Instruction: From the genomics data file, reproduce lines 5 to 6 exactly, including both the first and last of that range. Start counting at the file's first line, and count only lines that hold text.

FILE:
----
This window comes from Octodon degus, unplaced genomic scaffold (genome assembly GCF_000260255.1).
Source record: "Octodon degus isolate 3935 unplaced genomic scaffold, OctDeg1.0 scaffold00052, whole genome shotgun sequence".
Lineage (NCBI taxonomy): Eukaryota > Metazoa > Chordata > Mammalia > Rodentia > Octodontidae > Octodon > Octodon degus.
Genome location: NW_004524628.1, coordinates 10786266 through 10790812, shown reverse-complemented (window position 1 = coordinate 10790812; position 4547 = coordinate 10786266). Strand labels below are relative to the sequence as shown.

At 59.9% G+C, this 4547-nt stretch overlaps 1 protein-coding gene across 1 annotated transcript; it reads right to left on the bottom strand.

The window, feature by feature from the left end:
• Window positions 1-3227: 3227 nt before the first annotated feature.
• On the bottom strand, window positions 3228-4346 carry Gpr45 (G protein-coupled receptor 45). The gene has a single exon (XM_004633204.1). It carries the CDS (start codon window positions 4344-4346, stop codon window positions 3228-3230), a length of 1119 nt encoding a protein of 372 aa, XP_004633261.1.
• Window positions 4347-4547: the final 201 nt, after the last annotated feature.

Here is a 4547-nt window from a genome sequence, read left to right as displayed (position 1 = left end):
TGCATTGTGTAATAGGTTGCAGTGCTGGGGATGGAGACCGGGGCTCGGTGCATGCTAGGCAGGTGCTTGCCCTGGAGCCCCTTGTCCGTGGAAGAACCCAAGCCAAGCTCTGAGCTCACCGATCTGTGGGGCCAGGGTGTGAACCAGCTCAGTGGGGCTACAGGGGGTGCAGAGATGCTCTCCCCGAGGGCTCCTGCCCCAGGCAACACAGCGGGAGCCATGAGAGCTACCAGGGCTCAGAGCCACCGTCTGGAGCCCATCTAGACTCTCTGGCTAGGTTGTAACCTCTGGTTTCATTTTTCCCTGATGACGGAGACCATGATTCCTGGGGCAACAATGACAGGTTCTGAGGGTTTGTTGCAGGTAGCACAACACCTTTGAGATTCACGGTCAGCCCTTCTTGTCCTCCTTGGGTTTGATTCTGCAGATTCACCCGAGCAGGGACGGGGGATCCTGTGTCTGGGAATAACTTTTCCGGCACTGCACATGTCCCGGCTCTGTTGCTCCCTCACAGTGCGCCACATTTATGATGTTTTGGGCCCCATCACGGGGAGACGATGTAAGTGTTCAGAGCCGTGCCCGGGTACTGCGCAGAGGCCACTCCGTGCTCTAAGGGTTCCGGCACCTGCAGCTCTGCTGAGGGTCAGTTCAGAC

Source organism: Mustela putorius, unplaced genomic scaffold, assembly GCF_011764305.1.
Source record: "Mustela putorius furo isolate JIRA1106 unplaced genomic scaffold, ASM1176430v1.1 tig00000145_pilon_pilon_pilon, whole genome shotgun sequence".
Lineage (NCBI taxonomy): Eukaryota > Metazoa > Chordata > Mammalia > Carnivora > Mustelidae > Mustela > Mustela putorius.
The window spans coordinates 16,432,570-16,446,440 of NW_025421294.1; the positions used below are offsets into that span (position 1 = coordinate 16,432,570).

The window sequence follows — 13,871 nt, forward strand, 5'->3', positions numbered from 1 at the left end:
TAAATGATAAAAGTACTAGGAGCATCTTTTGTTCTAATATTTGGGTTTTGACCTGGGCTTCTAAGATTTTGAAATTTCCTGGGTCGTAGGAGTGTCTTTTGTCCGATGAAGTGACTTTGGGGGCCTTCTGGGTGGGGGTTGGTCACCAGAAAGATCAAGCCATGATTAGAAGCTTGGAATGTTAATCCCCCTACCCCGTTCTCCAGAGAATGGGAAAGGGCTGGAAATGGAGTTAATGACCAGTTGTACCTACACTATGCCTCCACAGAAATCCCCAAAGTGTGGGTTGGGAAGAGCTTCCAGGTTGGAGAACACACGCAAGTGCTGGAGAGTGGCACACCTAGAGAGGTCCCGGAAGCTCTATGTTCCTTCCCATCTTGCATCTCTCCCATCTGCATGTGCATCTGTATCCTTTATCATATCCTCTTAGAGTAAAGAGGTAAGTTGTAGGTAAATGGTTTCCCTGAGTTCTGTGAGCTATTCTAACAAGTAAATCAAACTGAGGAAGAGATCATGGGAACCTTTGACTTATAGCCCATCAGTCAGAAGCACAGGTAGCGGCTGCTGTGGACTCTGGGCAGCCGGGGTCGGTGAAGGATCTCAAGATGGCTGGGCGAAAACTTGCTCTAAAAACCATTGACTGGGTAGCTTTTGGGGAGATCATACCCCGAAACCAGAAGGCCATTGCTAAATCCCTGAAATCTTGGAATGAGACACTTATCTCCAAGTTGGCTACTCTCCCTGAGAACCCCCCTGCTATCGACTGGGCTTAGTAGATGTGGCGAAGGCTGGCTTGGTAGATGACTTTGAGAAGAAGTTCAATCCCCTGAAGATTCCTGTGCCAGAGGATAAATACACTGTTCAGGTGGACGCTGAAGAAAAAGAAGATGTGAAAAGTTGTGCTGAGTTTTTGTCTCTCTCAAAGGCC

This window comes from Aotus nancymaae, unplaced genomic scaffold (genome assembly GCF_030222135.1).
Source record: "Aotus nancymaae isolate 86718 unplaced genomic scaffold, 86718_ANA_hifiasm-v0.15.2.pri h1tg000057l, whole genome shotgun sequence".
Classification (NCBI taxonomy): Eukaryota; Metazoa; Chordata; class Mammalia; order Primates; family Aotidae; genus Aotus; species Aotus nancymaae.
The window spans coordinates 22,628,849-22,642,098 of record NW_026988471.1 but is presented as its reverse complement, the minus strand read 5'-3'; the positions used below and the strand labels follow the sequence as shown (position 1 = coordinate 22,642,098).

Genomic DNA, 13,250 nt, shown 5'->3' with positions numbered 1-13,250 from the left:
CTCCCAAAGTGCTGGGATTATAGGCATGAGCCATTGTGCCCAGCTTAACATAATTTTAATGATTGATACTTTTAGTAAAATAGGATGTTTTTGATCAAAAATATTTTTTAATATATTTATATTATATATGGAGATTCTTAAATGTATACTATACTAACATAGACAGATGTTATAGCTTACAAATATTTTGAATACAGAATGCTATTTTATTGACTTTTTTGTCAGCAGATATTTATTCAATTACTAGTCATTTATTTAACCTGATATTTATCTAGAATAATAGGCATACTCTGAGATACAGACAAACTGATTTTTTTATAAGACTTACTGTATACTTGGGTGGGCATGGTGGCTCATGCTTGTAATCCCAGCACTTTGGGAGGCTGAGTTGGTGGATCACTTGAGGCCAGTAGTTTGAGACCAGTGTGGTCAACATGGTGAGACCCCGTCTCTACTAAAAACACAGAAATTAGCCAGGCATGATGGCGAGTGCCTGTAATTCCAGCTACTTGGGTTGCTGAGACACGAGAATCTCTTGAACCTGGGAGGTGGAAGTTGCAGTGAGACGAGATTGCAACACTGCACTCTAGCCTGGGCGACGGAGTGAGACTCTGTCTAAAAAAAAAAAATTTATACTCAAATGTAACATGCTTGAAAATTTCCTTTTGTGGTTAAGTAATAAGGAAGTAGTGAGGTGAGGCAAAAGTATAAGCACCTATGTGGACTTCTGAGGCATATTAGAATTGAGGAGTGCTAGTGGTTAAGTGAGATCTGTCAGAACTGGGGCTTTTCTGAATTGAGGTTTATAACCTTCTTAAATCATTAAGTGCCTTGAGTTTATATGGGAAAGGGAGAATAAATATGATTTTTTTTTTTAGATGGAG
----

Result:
At 59.9% G+C, this 4547-nt stretch overlaps 1 protein-coding gene across 1 annotated transcript; it reads right to left on the bottom strand.

The window, feature by feature from the left end: